Chowder Bay Naval Facilities are highly significant as they are directly associated with the development of Sydney Harbour defences during the latter part of the nineteenth century and World War 2 support activities.
In 1889, Chowder Bay was selected as the site for a Submarine Mining Depot because of the nearby fortifications and accommodation, storage, training and operational facilities were erected. The Mining Corps was responsible for maintaining an electrically triggered minefield within the Harbour as a defence against enemy ships. This “Submarine Mining” was an advanced form of military technology, representing the earliest use of electricity for defence purposes. Mines were strung across the harbour and were operational by 1894 but were never fired in anger. The development of submarines made such minefields redundant and in 1922 the Submarine Mining Corps was disbanded.
Chowder Bay next became a depot and barracks for the Royal Australia Engineers (RAE) until 1939 when it was occupied by the School of Military Engineering’s Anti-Aircraft and Fortress Wing and, from 1943, the School’s Maritime Transport Wing.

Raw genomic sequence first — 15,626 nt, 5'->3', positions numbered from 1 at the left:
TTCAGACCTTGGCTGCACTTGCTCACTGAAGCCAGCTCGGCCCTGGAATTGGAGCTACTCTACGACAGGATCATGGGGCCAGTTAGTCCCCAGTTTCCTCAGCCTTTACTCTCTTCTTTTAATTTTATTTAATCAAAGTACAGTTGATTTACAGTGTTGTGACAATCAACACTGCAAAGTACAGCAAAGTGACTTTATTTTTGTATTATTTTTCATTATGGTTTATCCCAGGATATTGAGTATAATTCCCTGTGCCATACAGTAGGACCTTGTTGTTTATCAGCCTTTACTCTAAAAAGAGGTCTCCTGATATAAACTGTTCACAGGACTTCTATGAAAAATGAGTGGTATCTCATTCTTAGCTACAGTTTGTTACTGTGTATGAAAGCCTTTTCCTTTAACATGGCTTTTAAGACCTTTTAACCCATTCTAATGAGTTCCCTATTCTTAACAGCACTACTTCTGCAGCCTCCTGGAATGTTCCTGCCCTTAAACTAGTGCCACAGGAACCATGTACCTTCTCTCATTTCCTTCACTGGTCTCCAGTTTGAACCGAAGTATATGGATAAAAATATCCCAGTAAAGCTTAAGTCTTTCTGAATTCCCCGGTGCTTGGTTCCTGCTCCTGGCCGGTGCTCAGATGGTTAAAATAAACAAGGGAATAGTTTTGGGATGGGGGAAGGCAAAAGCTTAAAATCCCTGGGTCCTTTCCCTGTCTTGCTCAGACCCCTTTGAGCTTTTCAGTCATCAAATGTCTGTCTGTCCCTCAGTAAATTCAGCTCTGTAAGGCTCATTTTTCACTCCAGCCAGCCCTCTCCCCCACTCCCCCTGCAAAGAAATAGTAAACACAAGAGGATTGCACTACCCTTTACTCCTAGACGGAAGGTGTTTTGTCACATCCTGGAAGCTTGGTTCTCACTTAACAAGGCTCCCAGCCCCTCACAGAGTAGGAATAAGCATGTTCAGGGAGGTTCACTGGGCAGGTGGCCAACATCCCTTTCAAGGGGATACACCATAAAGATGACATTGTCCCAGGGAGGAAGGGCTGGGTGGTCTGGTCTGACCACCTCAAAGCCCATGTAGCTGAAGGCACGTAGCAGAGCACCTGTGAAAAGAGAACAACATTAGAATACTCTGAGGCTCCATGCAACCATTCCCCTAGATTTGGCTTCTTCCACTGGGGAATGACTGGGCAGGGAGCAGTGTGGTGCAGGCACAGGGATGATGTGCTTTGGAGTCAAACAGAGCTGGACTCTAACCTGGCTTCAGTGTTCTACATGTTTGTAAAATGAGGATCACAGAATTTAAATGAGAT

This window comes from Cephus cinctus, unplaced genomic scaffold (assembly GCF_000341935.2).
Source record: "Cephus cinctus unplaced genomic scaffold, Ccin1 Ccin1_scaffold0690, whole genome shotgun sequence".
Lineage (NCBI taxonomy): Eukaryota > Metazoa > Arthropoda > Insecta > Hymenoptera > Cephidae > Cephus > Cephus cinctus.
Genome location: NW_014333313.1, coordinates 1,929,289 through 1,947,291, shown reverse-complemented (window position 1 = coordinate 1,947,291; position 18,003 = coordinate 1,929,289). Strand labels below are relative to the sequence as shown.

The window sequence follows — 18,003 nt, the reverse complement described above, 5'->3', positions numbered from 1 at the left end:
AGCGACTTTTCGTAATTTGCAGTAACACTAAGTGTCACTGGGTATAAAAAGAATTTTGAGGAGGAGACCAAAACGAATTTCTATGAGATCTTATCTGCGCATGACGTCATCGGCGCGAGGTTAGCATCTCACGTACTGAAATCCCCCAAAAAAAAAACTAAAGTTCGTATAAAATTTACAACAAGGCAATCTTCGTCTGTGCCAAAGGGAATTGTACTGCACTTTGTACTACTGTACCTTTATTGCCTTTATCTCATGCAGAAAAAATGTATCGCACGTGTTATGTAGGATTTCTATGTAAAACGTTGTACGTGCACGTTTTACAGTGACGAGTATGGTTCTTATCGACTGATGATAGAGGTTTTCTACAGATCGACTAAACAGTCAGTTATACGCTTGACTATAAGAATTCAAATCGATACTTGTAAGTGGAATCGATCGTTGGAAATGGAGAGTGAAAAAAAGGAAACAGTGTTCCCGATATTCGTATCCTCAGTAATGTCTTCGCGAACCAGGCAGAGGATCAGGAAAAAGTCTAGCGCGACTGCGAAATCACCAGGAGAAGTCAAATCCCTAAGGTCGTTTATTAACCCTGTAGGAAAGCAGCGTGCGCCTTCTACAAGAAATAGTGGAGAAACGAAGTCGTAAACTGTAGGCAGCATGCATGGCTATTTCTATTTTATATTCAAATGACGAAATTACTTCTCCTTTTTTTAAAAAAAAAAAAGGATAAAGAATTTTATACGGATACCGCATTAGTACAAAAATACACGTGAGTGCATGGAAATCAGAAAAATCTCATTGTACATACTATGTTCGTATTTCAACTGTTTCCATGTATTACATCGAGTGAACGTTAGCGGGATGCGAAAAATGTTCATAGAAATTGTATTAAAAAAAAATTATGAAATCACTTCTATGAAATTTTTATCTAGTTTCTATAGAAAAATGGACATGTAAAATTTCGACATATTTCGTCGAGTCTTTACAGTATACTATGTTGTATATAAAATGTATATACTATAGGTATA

Chowder Bay became the Army Maritime School from the 1970s and also trained Royal Australian Navy Midshipman to operate the Landing Craft that were attached to the RAN Troop Carrier HMAS Sydney. The Landing Craft were used to transport Australian troops to/from the ship to Vung Tau harbour during the Vietnam War.
In 1997 the school moved to Townsville and in March 2001 the site was transferred to the Sydney Harbour Federation Trust.
The RAN has maintained a presence in Chowder Bay since 1936 with the location of the Naval Fuel Installation on the site. The main activity carried out at the installation is the bulk storage and distribution of fuel from the two large above ground storage tanks to the fuel wharf. Smaller above ground tanks also exist around the installation and are used to store diesel and firefighting compounds.
Also on the site are three decommissioned World War II Camouflaged fuel tanks which were built in 1942. The tanks were given false roofs to make them resemble adjacent domestic buildings in what was part of the first large-scale use of military camouflage in Australia.
Today, the Harbour Trust continues to maintain Chowder Bay for public enjoyment.
Visitors can engage with local history, experience a rich aquatic habitat, take part in water activities, enjoy nature walks, and dine at local cafes and restaurants.